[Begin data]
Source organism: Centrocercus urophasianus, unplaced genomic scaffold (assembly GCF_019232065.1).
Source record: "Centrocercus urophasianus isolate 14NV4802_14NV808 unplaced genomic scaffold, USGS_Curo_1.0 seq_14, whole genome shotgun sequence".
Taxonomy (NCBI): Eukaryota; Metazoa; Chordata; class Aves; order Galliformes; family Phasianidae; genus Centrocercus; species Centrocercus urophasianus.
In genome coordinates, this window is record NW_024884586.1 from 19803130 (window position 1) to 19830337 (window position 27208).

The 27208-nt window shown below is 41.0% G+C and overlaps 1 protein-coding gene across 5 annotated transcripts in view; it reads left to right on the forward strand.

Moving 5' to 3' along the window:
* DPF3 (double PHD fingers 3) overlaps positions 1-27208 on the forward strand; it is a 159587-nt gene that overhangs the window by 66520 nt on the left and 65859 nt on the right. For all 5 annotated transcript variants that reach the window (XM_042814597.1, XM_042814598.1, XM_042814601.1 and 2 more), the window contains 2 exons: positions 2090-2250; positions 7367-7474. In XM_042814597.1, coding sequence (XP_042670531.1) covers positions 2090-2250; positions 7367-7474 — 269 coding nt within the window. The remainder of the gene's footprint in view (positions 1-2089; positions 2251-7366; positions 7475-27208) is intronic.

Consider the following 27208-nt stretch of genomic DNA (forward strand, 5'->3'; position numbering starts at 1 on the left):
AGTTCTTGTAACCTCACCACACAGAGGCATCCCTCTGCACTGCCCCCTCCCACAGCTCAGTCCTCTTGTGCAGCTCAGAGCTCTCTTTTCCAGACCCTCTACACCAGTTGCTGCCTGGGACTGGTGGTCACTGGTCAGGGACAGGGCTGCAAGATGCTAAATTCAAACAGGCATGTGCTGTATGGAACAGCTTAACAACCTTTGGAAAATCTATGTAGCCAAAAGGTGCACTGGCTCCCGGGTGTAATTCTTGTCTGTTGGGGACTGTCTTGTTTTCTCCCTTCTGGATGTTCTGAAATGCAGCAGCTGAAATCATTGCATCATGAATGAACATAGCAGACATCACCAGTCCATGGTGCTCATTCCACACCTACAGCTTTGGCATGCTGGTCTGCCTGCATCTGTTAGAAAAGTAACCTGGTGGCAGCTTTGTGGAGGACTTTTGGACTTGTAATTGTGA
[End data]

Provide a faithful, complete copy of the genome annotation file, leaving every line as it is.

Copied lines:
Source organism: Centrocercus urophasianus, unplaced genomic scaffold (assembly GCF_019232065.1).
Source record: "Centrocercus urophasianus isolate 14NV4802_14NV808 unplaced genomic scaffold, USGS_Curo_1.0 seq_14, whole genome shotgun sequence".
Taxonomy (NCBI): Eukaryota; Metazoa; Chordata; class Aves; order Galliformes; family Phasianidae; genus Centrocercus; species Centrocercus urophasianus.
In genome coordinates, this window is record NW_024884586.1 from 19803130 (window position 1) to 19830337 (window position 27208).

The 27208-nt window shown below is 41.0% G+C and overlaps 1 protein-coding gene across 5 annotated transcripts in view; it reads left to right on the forward strand.

Moving 5' to 3' along the window:
* DPF3 (double PHD fingers 3) overlaps positions 1-27208 on the forward strand; it is a 159587-nt gene that overhangs the window by 66520 nt on the left and 65859 nt on the right. For all 5 annotated transcript variants that reach the window (XM_042814597.1, XM_042814598.1, XM_042814601.1 and 2 more), the window contains 2 exons: positions 2090-2250; positions 7367-7474. In XM_042814597.1, coding sequence (XP_042670531.1) covers positions 2090-2250; positions 7367-7474 — 269 coding nt within the window. The remainder of the gene's footprint in view (positions 1-2089; positions 2251-7366; positions 7475-27208) is intronic.

Consider the following 27208-nt stretch of genomic DNA (forward strand, 5'->3'; position numbering starts at 1 on the left):
AGTTCTTGTAACCTCACCACACAGAGGCATCCCTCTGCACTGCCCCCTCCCACAGCTCAGTCCTCTTGTGCAGCTCAGAGCTCTCTTTTCCAGACCCTCTACACCAGTTGCTGCCTGGGACTGGTGGTCACTGGTCAGGGACAGGGCTGCAAGATGCTAAATTCAAACAGGCATGTGCTGTATGGAACAGCTTAACAACCTTTGGAAAATCTATGTAGCCAAAAGGTGCACTGGCTCCCGGGTGTAATTCTTGTCTGTTGGGGACTGTCTTGTTTTCTCCCTTCTGGATGTTCTGAAATGCAGCAGCTGAAATCATTGCATCATGAATGAACATAGCAGACATCACCAGTCCATGGTGCTCATTCCACACCTACAGCTTTGGCATGCTGGTCTGCCTGCATCTGTTAGAAAAGTAACCTGGTGGCAGCTTTGTGGAGGACTTTTGGACTTGTAATTGTGA